According to the Legal Immigration and Immigrant Responsibilities Reform
Act (1996), the Cuban Adjustment Act would be revoked if and only if the
"democratically elected government" demanded by the Helms-Burton Act
comes to power in Cuba.

The contradictory aspect of the opinion poll is that those surveyed do
not appear to adhere to the political decision that establishes that the
Cuban Adjustment Act presupposes the embargo (and vice-versa), until the
White House determines that Castroism has disappeared in Cuba.

Catch 22

Another far more significant contradiction thus comes to the fore: if
the embargo were contributing to the disappearance of Castroism, the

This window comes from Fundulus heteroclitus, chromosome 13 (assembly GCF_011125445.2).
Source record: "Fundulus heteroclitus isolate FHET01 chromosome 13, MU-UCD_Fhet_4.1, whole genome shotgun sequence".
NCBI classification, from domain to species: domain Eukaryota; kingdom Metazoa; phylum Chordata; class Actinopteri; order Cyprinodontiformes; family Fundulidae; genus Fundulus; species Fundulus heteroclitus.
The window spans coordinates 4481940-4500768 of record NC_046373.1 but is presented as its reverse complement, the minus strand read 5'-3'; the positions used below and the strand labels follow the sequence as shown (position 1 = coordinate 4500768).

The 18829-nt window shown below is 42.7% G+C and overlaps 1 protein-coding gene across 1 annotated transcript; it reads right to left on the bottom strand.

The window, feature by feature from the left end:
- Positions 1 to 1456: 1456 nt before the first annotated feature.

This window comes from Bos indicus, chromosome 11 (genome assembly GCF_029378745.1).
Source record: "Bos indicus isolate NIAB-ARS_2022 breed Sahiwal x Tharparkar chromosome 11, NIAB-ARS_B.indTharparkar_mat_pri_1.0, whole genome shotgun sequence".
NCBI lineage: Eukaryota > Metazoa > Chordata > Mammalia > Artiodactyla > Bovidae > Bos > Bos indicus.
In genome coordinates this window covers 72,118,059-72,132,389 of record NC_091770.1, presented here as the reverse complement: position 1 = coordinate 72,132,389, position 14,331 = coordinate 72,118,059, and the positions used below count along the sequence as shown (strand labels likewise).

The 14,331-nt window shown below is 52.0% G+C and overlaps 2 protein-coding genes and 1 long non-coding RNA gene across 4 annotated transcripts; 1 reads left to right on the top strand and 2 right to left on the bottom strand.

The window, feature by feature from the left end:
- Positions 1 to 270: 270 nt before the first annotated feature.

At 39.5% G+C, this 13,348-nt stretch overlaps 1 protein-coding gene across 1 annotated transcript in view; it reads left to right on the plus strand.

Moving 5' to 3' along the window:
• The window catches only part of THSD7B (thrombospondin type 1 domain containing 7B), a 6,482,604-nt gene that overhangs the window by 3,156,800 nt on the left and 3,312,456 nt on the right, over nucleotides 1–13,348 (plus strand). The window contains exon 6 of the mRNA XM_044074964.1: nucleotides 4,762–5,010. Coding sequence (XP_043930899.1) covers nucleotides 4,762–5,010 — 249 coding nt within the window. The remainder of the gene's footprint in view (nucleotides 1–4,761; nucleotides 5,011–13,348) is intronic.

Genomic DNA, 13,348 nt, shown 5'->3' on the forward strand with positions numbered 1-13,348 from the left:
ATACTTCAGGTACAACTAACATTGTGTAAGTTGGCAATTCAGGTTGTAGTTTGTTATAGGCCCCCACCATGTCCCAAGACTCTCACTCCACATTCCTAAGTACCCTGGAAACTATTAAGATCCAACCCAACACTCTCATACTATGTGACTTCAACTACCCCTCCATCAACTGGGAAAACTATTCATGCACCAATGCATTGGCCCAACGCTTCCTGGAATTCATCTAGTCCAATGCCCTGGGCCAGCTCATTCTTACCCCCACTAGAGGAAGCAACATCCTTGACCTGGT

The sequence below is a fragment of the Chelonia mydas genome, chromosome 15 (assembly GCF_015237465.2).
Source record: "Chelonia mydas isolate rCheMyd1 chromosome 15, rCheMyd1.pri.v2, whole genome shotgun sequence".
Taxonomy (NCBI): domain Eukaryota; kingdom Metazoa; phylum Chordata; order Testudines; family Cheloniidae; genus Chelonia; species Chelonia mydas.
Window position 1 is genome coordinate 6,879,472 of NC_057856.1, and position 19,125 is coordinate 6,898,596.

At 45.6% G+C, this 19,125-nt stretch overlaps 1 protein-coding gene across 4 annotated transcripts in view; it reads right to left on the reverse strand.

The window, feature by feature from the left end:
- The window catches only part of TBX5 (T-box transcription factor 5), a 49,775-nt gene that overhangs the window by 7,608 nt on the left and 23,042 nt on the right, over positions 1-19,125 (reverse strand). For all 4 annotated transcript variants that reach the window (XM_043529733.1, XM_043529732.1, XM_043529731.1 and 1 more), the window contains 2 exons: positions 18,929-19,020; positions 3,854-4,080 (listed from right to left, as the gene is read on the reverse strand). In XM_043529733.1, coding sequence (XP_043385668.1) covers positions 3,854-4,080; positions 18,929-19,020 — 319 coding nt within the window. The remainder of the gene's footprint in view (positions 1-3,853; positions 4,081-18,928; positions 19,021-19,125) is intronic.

Cuban Adjustment Act would be helping perpetuate it, driving a constant
exodus of Cubans that, after settling permanently in the United States
(some 384,344 Cubans did so between 2001 and 2012), enter into the
travel and remittances industry. The Havana Consulting Group estimates
that Cuba takes in US $ 2.8 billion in cash through remittances and US $
3.5 billion through in-kind remittances sent from the United States.

And, since a quarter of a million Cuban immigrants acquired US
citizenship between 2001 and 2013, the anti-Castro electorate is being
gradually eroded by voters who, in their overwhelming majority, are
moved, not by the historical mission of establishing a "democratically
elected government in Cuba," but by the personal desire to make their
lives in the United States more comfortable and helping their relatives
back home, even if they're aware that they are also helping the regime
this way.

How will these contradictions within the Cuban community ever be reconciled?

Source: The Debate over the Cuba Embargo and Adjustment Act - Havana -

Google executives visit Cuba for first time to promote open Internet